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[343] he is bound by the constitutional checks which are thrown around him, which, at this time, render him powerless to do any great mischief. This shows the wisdom of our system. The President of the United States is no Emperor, no Dictator — he is clothed with no absolute power. He can do nothing unless he is backed by power in Congress. The House of Representatives is largely in the majority against him. In the Senate, he will also be powerless. There will be a majority of four against him: This, After the loss of Bigler, Fitch, and others, by the unfortunate dissensions of the Democratic party in their States. Mr. Lincoln cannot appoint an officer without the consent of the Senate — he cannot form a Cabinet without the same consent. He will be in the condition of George III. (the embodiment of Toryism), who had to ask the Whigs to appoint his Ministers, and was compelled to receive a Cabinet utterly opposed to his views; and so Mr. Lincoln will be compelled to ask of the Senate to choose for him a Cabinet, if the Democracy of that body choose to put him on such terms. He will be compelled to do this, or let the Government stop, if the National Democratic men — for that is their name at the North--the conservative men in the Senate — should so determine. Then, how can Mr. Lincoln obtain a Cabinet which would aid him, or allow him, to violate the Constitution?

Why, then, I say, should we disrupt the bonds of this Union, when his hands are tied — when he can do nothing against us?

Warming with his argument, Mr. Stephens did not hesitate, before concluding his speech, to say:

I believe in the power of the people to govern themselves when wisdom prevails, and passion is silent. Look at what has already been done by them for their advancement in all that ennobles man. There is nothing like it in the history of the world. Look abroad, from one extent of the country to the other; contemplate our greatness: we are now among the first nations of the earth. Shall it, then, be said that our institutions, founded upon principles of self-government, are a failure?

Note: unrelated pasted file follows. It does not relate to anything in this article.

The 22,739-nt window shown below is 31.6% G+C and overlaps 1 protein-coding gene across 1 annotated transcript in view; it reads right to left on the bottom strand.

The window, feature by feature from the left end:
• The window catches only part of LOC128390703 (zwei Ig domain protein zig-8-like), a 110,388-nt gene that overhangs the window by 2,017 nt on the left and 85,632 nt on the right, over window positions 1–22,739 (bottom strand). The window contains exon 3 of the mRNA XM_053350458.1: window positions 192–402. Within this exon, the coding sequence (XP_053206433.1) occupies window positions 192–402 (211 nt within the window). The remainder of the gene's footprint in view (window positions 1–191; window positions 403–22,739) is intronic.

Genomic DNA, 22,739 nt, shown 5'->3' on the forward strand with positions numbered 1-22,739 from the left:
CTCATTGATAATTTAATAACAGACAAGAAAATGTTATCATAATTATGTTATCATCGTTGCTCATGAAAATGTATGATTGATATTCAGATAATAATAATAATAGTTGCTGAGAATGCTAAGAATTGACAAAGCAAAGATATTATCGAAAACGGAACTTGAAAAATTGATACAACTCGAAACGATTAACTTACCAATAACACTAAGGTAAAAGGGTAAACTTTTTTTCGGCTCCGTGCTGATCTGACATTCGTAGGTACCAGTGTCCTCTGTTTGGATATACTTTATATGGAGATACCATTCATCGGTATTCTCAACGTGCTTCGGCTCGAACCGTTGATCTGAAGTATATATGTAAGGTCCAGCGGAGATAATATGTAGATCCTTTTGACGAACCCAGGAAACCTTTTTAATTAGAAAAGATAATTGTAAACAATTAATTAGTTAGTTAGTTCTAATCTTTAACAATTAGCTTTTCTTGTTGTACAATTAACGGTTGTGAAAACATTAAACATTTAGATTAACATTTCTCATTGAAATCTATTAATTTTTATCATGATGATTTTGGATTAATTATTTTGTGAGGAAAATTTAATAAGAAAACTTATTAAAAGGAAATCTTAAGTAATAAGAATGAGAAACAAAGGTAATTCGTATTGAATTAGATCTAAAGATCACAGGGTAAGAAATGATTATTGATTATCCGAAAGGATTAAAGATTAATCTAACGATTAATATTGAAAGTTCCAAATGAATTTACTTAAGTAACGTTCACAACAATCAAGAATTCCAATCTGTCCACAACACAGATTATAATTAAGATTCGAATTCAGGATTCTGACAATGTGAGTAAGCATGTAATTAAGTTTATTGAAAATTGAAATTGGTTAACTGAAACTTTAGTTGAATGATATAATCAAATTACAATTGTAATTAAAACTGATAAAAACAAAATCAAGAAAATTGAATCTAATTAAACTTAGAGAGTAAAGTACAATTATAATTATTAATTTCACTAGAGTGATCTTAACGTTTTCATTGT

Thus far it is a noble example, worthy of imitation. The gentleman (Mr. Cobb), the other night, said it had proven a failure. A failure in what? In growth? Look at our expanse in National power! Look at our population and increase in all that makes a people great! A failure? Why, we are the admiration of the civilized world, and present the brightest hopes of mankind.

Some of our public men have failed in their aspirations; that is true; and from that comes a great part of our troubles. (Prolonged applause.)

No! there is no failure of this Government yet. We have made great advancement under the Constitution; and I cannot but hope that we shall advance still higher. Let us be true to our cause.

This was frank and noble; yet there was a dead fly in the ointment, which sadly marred its perfume. That was a distinct avowal of the right of the State to overrule his personal convictions, and plunge him into treason to the Nation. Years before, Henry Clay, when catechised by Jefferson Davis in the Senate, set forth the true American doctrine on this point, as follows:

Mr. President, I have heard with pain and regret a confirmation of the remark I made, that the sentiment of Disunion has become familiar. I hope it is confined to South Carolina. I do not regard as my duty what the honorable Senator seems to regard as his. If Kentucky to-morrow unfurls the banner of resistance, I never will fight under that banner. I owe a paramount allegiance to the whole Union--a subordinate one to my own State.1

1 Mr. Clay, at another time, at a caucus of Southern members of Congress, was asked whether, in a certain contingency, Kentuckians would go for Disunion. He promptly replied: “No, Sir: Kentuckians view Disunion as itself the greatest of evils, and as a remedy for nothing.”

The following letter likewise embodies the ruling conviction of his life, which under no circumstances could he be induced to depart from:

Washington, Dec. 22, 1849.
my dear Sir:--My object in writing to you now is one of great importance, and I wish you to lead off in it.

The feeling for Disunion among some of the intemperate Southern politicians is stronger than I supposed it could be. The masses generally, even at the South, are, I believe, yet sound; but they may become inflamed and perverted. The best counteraction of that feeling is to be derived from popular expressions at public meetings of the people. Now, what I would be glad to see, is such meetings held throughout Kentucky. For, you must know, that the Disunionists count upon the cooperation of our patriotic State. Cannot you get up a large, powerful meeting of both parties, if possible, at Lexington, at Louisville, etc., etc., to express in strong language their determination to stand by the Union? Now is the time for salutary action, and you are the man to act. I inclose some resolutions, which, or some similar to them, I should be happy to see adopted.


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